The panic about panic buttons

In the UK, Facebook is being pressured to add a “panic button” to the site in the theory that youth can get instant help if bullied or approached by unsavory characters. Unfortunately this reflects silly thinking about the actual dangers of social networking and how youth respond to them. This article by Anne Collier of ConnectSafely explains why.

She wraps up with this powerful thought –

“But for heaven’s sake – or even better, for youth’s sake – let’s please take the “panic” out of this whole important test. It simply doesn’t lend itself to the calm, mutually respectful conversations that help youth develop the critical thinking that protects on the social Web. We had our predator panic on this side of the pond starting in 2006.

At the Family Online Safety Institute’s annual conference in Washington last fall, the Net-safety field declared it over with a strong consensus that scary messaging is not productive. Why? Because it makes young people less inclined to want to come to us for help. They tend to get as far away as possible from scared, overreacting adults; find workarounds that are readily available to them; and then leave us out of the equation right when loving, steady parent-child communication is most needed.”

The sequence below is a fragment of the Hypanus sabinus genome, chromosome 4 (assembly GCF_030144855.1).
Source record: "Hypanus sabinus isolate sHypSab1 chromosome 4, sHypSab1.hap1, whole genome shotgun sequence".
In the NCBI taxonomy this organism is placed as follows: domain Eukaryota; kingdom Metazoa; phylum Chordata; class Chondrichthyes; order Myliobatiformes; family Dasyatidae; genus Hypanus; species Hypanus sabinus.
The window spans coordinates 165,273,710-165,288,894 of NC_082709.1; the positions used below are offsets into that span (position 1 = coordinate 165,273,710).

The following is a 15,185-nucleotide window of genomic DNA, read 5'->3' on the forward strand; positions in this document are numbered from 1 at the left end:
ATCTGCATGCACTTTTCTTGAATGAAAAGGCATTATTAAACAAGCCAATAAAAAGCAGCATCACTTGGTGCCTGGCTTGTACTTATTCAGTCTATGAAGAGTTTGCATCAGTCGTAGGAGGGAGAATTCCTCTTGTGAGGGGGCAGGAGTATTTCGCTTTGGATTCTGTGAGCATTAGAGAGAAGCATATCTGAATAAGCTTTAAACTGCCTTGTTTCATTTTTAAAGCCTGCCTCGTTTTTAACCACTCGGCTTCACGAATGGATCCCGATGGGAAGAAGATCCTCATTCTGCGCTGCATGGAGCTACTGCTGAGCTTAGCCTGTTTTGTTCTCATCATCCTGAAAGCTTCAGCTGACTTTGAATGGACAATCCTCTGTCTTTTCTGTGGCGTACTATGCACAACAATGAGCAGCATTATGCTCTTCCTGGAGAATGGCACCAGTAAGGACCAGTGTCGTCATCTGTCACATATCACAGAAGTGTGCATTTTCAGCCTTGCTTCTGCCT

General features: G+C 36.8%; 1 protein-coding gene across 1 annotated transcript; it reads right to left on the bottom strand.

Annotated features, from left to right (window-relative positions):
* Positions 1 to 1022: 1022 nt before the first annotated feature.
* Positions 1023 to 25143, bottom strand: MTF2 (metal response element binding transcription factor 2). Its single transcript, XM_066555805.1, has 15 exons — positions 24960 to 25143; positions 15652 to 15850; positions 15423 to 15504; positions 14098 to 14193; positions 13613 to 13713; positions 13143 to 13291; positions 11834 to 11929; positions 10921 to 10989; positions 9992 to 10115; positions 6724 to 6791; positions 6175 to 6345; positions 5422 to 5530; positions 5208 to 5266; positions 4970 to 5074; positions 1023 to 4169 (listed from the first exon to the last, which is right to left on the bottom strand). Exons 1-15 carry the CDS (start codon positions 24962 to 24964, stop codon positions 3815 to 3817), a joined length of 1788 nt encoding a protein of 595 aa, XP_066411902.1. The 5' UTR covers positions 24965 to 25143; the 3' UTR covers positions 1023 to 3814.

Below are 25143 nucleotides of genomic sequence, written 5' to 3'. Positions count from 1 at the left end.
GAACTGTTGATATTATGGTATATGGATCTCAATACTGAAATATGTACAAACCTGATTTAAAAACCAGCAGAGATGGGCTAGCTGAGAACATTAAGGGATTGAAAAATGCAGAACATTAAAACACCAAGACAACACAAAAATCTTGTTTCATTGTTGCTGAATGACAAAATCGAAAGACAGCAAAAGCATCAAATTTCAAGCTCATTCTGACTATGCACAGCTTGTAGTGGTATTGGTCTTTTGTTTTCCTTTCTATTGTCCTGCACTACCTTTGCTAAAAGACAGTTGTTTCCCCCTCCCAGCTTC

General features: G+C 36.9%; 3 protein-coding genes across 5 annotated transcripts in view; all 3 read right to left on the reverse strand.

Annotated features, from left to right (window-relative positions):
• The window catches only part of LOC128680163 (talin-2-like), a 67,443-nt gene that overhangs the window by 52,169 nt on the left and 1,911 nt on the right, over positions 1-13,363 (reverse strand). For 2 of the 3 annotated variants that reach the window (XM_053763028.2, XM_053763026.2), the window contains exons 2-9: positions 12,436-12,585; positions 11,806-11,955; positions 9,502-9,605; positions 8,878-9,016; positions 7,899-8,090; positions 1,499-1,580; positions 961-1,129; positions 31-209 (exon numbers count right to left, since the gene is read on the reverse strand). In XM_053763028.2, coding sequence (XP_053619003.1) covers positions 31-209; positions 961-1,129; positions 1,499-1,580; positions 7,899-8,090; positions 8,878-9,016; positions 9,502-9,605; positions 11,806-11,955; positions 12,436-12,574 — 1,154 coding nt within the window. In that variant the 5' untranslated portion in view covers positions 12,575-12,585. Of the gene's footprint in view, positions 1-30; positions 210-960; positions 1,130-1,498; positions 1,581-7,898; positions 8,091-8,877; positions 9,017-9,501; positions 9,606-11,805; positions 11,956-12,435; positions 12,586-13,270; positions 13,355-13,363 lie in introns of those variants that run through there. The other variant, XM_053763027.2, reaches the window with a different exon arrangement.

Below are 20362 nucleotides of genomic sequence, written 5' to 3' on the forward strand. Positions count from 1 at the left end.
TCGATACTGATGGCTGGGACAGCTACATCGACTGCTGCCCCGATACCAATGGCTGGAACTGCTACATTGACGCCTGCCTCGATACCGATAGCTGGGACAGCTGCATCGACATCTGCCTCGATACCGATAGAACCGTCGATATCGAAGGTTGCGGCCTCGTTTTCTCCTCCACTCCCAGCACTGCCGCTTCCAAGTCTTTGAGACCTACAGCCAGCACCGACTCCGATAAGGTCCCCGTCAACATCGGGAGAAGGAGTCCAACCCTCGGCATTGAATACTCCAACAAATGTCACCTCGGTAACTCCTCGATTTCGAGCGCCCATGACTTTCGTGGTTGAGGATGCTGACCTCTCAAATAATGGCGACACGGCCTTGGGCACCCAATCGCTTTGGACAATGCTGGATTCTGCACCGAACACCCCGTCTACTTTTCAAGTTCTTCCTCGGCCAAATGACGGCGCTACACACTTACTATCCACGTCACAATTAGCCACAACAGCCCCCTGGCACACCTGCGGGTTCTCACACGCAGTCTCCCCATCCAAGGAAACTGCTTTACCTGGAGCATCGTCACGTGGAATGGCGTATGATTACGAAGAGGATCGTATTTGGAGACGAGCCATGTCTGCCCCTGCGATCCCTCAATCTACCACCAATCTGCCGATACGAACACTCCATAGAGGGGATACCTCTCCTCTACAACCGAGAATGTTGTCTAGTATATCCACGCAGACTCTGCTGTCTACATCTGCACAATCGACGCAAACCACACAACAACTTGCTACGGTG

Please read the whole article: Connect Safely |Facebook: Why a Safety Center and not a ‘panic button’


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